Russian military becoming more active in Japan’s vicinity

Courtesy of Defense Ministry
A Russian Navy tank-landing ship with multiple vehicles on its deck sails in waters near Japan on March 15.

On the evening of March 15, the Maritime Self-Defense Force detected two Russian Navy ships heading west in waters about 70 kilometers east-northeast of Shiriyazaki cape in Aomori Prefecture. The Shiranui, a destroyer from the Ominato base in the prefecture, and a P-3C patrol plane from the Hachinohe Air Base, also in Aomori Prefecture, began tracking the Russian vessels.

The Yomiuri Shimbun

The Russian ships eventually passed through the Tsugaru Strait between Honshu and Hokkaido and reached the Sea of Japan. Photographs taken from the P-3C clearly showed at least 10 vehicles loaded on the deck of one vessel.

This incident was another indication of increased Russian military movements in the vicinity of Japan since before Moscow launched its invasion of Ukraine. The Self-Defense Forces confirmed that a total of 57 Russian Navy ships sailed through waters close to Japan from January to March — more than were recorded during that period in the past 10 years combined. In addition to transporting units from Russia’s Far East toward Ukraine, Moscow has been conducting military exercises and apparently aims to flaunt its military might in areas near Japan.

According to the Defense Ministry, the two Russian vessels were tank-landing ships. On March 16, two more Russian ships passed through the Tsugaru Strait. Under international law, foreign military ships may freely pass through this strait. At a press conference on March 17, Chief Cabinet Secretary Hirokazu Matsuno said it was “possible” that Russia was transporting combat vehicles and personnel to Ukraine.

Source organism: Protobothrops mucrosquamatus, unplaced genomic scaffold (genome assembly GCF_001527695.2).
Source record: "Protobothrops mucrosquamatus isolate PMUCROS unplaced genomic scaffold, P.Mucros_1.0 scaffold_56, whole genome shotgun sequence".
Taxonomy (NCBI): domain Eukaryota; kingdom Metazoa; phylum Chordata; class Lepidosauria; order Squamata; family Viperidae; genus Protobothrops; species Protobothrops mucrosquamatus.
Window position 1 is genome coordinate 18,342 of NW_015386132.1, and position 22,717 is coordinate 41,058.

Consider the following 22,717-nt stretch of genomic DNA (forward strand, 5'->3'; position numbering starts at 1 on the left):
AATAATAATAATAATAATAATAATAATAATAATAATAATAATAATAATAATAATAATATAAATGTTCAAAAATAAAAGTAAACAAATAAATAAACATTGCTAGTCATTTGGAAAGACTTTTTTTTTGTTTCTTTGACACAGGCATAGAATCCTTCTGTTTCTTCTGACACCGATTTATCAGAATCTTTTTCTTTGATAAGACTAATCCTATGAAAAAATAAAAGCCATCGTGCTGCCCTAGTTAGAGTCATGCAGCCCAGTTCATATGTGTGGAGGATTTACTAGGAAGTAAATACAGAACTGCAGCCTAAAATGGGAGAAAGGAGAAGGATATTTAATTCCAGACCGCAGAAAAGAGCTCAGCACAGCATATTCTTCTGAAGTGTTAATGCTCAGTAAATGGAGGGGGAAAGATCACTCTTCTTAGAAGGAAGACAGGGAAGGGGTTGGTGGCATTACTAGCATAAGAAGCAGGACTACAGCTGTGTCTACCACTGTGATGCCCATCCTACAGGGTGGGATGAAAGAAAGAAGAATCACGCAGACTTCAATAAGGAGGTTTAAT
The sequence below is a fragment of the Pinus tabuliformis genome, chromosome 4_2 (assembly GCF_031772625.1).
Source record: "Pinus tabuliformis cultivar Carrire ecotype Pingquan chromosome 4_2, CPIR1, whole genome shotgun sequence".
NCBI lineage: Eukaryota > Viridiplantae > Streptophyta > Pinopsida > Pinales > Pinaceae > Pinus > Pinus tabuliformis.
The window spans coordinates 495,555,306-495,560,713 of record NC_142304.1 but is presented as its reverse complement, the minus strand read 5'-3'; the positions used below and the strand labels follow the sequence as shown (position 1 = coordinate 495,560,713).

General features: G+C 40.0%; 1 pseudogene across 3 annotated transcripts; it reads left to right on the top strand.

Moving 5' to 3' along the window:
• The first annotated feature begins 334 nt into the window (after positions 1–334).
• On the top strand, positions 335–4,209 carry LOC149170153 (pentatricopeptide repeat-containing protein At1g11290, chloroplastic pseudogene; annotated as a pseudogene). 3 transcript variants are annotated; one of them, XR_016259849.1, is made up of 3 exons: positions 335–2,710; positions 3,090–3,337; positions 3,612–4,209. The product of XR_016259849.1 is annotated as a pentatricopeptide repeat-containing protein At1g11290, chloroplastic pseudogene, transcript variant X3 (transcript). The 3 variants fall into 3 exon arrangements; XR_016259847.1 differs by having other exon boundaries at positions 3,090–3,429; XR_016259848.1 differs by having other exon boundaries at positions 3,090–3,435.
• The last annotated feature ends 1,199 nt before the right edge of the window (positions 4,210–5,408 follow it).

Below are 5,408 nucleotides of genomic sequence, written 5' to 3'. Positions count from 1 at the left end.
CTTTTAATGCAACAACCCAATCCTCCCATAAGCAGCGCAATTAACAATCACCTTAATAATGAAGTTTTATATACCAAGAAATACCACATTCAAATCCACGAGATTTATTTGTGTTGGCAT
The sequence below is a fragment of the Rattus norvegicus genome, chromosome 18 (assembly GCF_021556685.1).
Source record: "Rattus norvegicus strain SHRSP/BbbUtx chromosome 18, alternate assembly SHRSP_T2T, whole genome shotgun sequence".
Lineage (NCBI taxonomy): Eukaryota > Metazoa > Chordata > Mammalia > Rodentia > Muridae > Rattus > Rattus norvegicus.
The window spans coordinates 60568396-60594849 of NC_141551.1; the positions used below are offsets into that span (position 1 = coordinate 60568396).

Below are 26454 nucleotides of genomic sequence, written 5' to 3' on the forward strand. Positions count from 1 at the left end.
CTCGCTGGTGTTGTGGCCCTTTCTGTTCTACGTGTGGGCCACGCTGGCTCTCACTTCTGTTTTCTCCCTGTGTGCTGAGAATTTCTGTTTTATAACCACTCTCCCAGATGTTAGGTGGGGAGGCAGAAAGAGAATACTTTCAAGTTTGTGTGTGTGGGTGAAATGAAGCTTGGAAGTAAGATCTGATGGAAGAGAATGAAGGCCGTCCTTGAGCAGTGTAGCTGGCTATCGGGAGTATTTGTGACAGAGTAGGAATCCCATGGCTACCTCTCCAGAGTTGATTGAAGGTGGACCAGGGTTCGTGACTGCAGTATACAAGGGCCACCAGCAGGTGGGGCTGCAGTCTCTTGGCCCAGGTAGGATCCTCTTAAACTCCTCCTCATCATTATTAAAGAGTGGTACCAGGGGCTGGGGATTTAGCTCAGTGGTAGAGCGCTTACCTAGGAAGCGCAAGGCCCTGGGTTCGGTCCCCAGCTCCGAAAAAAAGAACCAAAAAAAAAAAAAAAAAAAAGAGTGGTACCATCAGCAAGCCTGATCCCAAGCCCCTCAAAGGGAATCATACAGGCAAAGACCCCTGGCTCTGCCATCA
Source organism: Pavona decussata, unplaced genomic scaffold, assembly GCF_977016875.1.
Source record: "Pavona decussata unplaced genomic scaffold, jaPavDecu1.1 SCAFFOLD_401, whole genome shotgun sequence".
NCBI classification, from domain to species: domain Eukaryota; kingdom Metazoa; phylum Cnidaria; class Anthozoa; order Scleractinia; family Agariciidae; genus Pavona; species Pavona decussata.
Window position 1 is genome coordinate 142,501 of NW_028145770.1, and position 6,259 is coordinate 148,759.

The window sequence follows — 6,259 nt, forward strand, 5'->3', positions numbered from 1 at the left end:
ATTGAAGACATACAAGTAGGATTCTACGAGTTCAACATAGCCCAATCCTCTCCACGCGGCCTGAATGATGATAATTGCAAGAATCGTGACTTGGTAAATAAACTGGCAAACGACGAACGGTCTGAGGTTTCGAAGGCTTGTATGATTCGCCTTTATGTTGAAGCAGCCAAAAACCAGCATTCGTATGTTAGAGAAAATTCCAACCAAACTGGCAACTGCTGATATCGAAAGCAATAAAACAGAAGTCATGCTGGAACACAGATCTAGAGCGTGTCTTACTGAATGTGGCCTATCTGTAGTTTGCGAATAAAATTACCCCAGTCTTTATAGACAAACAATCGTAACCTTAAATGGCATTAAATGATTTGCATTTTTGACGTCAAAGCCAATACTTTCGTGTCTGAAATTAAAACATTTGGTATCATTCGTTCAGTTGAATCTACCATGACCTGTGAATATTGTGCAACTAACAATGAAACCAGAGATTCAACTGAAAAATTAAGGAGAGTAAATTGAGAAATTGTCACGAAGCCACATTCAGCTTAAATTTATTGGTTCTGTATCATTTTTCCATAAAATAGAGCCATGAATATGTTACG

According to Japanese government sources, Russian units stationed in the Kamchatka Peninsula and elsewhere in the Far East had massed in Vladivostok and possibly moved toward Ukraine on the Trans-Siberian Railway.

Statements issued by Ukraine’s Defense Ministry and other sources say Russia’s 64th separate motorized rifle brigade, which is suspected of involvement in the mass killing of civilians in the Kyiv suburb of Bucha, was originally based in the outskirts of the Far Eastern city of Khabarovsk.

The Yomiuri Shimbun

Northern territories used

As well as sending units into combat, Russia also has been stepping up drills involving its ships.

A Yomiuri Shimbun analysis of SDF statements on Russian vessel movements from January to March revealed that 57 such ships were detected in waters near Japan, including the Tsugaru Strait, the Soya Strait and the Tsushima Strait. This figure eclipsed the total of 54 ships detected during the same months from 2012 to 2021 combined.

According to officially published documents, the number of Russian Navy vessels confirmed in those waters in January this year was zero. However, Russian vessels have been spotted frequently since Feb. 1. At least 20 ships have been detected near the Soya Strait and the Tsugaru Strait since Russia invaded Ukraine on Feb. 24.